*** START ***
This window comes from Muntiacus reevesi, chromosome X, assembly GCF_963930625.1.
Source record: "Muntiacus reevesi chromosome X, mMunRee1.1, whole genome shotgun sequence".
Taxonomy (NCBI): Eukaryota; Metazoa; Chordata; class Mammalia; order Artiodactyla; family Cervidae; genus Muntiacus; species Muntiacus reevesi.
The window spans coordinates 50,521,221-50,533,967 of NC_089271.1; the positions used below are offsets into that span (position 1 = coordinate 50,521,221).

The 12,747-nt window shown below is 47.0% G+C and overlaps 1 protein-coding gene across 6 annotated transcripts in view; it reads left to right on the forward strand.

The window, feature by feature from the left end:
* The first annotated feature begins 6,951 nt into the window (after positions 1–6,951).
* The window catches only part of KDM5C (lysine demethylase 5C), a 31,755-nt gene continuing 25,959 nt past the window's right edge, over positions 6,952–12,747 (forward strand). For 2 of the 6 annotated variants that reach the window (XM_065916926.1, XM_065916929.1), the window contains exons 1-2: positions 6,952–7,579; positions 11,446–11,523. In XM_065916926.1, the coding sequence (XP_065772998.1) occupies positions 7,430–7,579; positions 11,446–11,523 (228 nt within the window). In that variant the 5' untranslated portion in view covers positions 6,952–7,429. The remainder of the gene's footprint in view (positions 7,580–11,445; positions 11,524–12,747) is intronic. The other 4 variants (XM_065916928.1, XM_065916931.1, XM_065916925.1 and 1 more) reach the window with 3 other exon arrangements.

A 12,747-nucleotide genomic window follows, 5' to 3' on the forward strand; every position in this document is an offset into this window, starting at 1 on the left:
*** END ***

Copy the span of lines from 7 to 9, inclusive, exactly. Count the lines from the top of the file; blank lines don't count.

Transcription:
* The first annotated feature begins 6,951 nt into the window (after positions 1–6,951).
* The window catches only part of KDM5C (lysine demethylase 5C), a 31,755-nt gene continuing 25,959 nt past the window's right edge, over positions 6,952–12,747 (forward strand). For 2 of the 6 annotated variants that reach the window (XM_065916926.1, XM_065916929.1), the window contains exons 1-2: positions 6,952–7,579; positions 11,446–11,523. In XM_065916926.1, the coding sequence (XP_065772998.1) occupies positions 7,430–7,579; positions 11,446–11,523 (228 nt within the window). In that variant the 5' untranslated portion in view covers positions 6,952–7,429. The remainder of the gene's footprint in view (positions 7,580–11,445; positions 11,524–12,747) is intronic. The other 4 variants (XM_065916928.1, XM_065916931.1, XM_065916925.1 and 1 more) reach the window with 3 other exon arrangements.

A 12,747-nucleotide genomic window follows, 5' to 3' on the forward strand; every position in this document is an offset into this window, starting at 1 on the left: